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M&A in 2016


1/13/16

Were it not for the fitful and mostly downward gyrations of US stock markets this January, one would be optimistic that the pace of private equity M&A deals will continue through 2016.

It’s been a very good ride so far. Factoids on the PE industry vary by source of course, but we think the following are pretty close to correct:

  • The number of American PE firms, now about 2.000, grew at nearly 5% per year from 2000 through 2014.

  • They now own about 30% of all US companies with enterprise values under $100 million

  • This percentage has been rising: in the last few years PE groups accounted for half of all US M&A transactions.

  • According to Preqin, as of June 2014 the amount of “unrealized value” (the value of unsold investments) held by PE groups worldwide had reached $2.6 trillion

  • Today in the US over 11,000 PE-backed companies employ 7.5 million people.

  • In 2015, 60% of the capital raised by PE groups across the globe was raised by those headquartered in America. And last year they also accounted for 63% of the world’s buyouts.

  • The amount of “dry powder” or overhang (funds raised by PE firms from limited partners but not yet invested) is as high today as it’s been since 2009. In 2015 the global total was $461 billion, up 3% from 2014. That fact is a powerful motivator for PE firms to keep on investing (e.g., buying).

  • Yet even in the face of this unused capacity, PwC says that 90% of PE buyout groups plan to raise additional funds in 2016.

  • PE firms have for the last six years consistently delivered a median net IRR of 14% while Cambridge Associates says that over the last 10 years the S&P 500 generated 8%.

  • Also according to Preqin, today 92% of limited partner investors in PE firms feel that their PE investment during the period 2012 – 2014 met or exceeded return expectations.

  • But those limited partners haven’t ignored the success enjoyed by their PE masters. Eager to avoid PE fees, increasing numbers of family offices are going direct, getting into the buyout business for themselves.

  • America is the world’s most target-rich environment. The revenue generated by US companies with sales exceeding $250 million is about $18 trillion versus China in second place at $10 trillion. And given China’s political and current economic environment, it takes a lot more chutzpah to invest there.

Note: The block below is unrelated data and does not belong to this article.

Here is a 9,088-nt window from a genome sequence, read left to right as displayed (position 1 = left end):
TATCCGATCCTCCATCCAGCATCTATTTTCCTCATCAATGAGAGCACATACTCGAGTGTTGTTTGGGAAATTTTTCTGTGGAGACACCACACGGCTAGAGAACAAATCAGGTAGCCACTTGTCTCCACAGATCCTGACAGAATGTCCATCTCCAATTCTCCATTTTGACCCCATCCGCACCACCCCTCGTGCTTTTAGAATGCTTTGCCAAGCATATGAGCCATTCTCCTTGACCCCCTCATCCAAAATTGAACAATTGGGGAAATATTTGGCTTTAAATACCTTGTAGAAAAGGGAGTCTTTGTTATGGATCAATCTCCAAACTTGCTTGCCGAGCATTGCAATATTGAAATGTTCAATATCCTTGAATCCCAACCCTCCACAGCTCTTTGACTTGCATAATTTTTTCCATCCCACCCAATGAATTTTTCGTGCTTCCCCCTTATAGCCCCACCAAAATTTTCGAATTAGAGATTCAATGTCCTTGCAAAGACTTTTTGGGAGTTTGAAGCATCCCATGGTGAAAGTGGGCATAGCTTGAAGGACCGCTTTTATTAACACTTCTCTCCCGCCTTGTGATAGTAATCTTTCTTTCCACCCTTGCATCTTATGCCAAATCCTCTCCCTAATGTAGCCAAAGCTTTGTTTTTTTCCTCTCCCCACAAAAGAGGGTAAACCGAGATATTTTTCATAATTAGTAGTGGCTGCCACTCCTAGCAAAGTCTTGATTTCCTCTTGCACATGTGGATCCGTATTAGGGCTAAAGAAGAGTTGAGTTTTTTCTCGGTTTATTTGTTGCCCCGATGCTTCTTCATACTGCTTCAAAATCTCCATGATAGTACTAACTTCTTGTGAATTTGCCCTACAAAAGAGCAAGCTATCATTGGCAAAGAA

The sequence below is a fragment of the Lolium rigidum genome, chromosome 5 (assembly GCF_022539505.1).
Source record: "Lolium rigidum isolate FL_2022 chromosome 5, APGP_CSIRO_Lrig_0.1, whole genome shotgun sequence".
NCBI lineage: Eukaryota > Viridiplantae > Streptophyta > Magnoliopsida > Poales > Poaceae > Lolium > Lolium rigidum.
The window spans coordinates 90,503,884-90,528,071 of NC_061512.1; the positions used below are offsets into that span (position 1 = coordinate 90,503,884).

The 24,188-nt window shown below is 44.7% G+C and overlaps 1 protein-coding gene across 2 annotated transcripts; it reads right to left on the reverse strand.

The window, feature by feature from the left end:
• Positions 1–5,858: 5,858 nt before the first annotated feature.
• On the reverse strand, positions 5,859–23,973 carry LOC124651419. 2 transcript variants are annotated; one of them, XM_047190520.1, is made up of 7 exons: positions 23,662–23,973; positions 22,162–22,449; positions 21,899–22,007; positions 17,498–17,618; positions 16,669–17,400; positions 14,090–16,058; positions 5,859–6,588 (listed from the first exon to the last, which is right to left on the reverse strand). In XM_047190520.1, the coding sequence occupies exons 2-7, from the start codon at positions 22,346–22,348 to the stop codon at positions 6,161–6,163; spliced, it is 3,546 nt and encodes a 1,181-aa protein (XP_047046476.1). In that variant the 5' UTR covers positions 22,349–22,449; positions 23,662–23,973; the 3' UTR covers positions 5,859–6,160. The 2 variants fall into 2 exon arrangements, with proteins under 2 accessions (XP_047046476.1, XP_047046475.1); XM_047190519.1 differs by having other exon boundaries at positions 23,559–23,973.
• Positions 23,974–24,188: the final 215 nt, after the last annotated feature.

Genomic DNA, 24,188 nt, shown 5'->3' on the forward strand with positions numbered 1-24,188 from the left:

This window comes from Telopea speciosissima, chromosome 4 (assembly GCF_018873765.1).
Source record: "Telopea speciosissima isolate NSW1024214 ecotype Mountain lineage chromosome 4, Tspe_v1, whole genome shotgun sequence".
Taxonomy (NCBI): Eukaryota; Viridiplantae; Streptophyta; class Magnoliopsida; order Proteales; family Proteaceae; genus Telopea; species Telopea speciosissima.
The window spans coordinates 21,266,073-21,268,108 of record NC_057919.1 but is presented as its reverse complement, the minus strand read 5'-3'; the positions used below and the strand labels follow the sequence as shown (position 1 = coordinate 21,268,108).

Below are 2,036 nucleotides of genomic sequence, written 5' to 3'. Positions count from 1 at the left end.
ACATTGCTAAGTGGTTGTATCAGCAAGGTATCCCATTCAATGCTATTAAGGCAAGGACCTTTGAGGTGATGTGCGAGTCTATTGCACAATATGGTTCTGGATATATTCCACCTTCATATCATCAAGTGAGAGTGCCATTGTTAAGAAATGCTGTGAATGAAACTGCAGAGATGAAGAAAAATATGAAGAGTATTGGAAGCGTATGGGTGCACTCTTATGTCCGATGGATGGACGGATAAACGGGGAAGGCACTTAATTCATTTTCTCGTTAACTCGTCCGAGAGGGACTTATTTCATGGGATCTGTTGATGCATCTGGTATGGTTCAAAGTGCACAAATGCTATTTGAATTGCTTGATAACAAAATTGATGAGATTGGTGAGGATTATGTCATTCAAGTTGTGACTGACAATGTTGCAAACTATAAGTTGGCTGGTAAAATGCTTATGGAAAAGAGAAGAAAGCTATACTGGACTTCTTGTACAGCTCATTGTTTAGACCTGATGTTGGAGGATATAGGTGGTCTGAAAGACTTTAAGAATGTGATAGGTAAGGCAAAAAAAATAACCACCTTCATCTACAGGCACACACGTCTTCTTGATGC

• According to the New York ACG in its survey of 142 dealmakers, 66% of them thought that the number of PE deals closed in 2016 will be greater than 2015’s count. (Of course that survey was completed before January’s stock market declines.)

So what’s not to like? Well, despite all the vitality of the PE industry, it’s vulnerable to public market pessimism. We face a dreary catalog of ills: if the world economy continues to slow or deteriorate, if China continues to crudely manipulate its currency and trading markets and fails to contain the massive debts of its state-run companies, and if oil/gas prices stabilize at levels where they’ll trigger widespread energy industry bankruptcies, these things will eventually depress the “animal spirits” of the M&A markets.

We’ve seen it before. After the housing bust the EBITDA multiples paid for targets declined, sellers became reluctant to divest at what they believed (correctly) were low prices, strategic buyers immediately raised their skirts and scampered away, and PE buyers eventually followed suit, declining to buy targets that looked like they were or could become “falling knives.”

Every cycle is different in some ways, yet the same in others. We doubt 2016 will become as severe a squeeze on M&A as 2008, but we’re expecting a pull-back.
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